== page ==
“Go ye therefore and teach all nations, baptizing them in the name of the Father and of the Son, and of the Holy Ghost.” – Matt. xxviii. 19
UPON the work of the gospel ministry our views have been repeatedly given; but more particularly in the Circular Letter of Ketocton Association of 1839, published in Vol. VII., page 130; copied by Warwick Association in 1840, and republished in Vol. VIII., page 108; also adopted by the Chemung Association last June, and again published in their minutes of this year.
We refer brother Fox to that circular, as expressing our views on the subject of preaching the Gospel, as that letter was written by us on the very subject to which this part of his inquiry refers. For the accommodation of such of our readers as cannot lay their hands on that circular, we will briefly say that this passage has become a sort of stereotyped authority with all the new-fangled Arminain tribes of our day for their new inventions. If we demand of them divine authority for infant (religious) schools, Sabbath or theological schools, mission societies, tract peddling, or anything of the kind, we may safely anticipate a reference to the commission, “Go ye,” &c. It is stated by a writer in the Religious Herald,as a reason why a new translation of the scriptures is needed, that the style, language, &c., of the present English version is so bad that much of the will of God cannot be learned from it. We would suggest, for the consideration of that learned and benevolent writer, to have this passage so rendered as to cover the whole new school ground. It is too akward to read, “ Go ye,” when the thing to be established is, “ Send we.” But if the New School must have a new bible, to suit their improved systems of religious legerdemain, the old bible is good enough for Old School Baptists. The language of the commission given to the apostles by our Lord Jesus Christ is perfectly plain and intelligible to the household of faith; every word is full of meaning, and set by the Holy Ghost “as apples of gold in pictures of silver.” Mark the force, beauty and consistency of every word and syllable. Go. This word was spoken by one who saith unto one, Go, and he goeth; to another, Come, and he cometh. He speaks the word and it stands fast; he commands and it is done. Nothing short of modern scholastic divinity could fail to observe a wide difference between the words Go and Send. But lest there should appear to be room for caviling, the pronoun ye is added. Go ye. Not send somebody else, but Go ye, i.e., ye to whom the order is given by the King of Sion.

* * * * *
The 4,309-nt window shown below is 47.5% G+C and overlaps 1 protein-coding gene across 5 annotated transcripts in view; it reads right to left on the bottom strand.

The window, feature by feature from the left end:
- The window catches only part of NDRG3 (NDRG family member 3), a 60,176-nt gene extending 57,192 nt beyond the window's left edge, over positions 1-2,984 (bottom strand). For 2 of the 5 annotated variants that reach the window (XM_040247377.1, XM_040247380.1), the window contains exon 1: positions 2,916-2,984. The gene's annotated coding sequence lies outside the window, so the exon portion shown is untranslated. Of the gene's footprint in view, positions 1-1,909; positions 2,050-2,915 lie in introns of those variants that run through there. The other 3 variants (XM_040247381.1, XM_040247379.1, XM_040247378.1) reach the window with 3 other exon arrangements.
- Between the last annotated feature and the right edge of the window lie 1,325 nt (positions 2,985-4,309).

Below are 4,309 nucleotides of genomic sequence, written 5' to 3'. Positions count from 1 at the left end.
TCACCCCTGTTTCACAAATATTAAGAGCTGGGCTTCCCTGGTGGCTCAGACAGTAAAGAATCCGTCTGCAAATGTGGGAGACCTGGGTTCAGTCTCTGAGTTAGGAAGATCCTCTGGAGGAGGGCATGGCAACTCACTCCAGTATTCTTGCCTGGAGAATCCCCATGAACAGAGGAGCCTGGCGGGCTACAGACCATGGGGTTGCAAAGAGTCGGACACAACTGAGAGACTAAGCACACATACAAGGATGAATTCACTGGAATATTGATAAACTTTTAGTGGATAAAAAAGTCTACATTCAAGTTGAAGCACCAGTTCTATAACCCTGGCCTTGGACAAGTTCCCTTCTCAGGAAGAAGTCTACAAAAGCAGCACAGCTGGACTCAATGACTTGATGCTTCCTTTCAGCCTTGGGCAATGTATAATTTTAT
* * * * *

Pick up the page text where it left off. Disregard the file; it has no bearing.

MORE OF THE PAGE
It does not require a new translation of the scriptures to satisfy the Old School Baptists that this commission was addressed to the eleven apostles of the Lamb by our Lord Jesus Christ personally, after his resurrection from the dead, and a little while before a cloud received him out of their sight. Although the eleven were illiterate men, fishermen, &c., it does not appear that they had the least difficulty in understanding these words of their Lord, for they went forth, as we are informed by Mark, and preached everywhere, the Lord working with them, in signs and wonders, &c., and that was precisely where their Lord told them to go. But we will read still further. “Go ye therefore,” – wherefore? not because they had all power in earth and heaven, and not because they were on that account duly authorized to transmit the keys of the kingdom, to appoint their successors, or to qualify pious young men to preach, and send them out, by any means. No honest hearted disciple of Christ can possibly so understand this scripture. The term therefore refers them to his exclusive right to call and send forth his ministers. “All power is given unto me in heaven and in earth, go ye therefore,” &c. Go, because I send you, because I have a right to send whom I please, and I send you; you are duly authorized and commanded to go. Was there anything in these words of our Lord so very intricate as to require a different version? The very fact that all to whom it was addressed did both understand and obey forbids the thought. But where were they to go, and what were they to do? This was all fully understood; they were to go to all nations, and teach them to observe all things whatsoever Christ had commanded, baptizing such as believed, in the name he had directed to administer that ordinance in.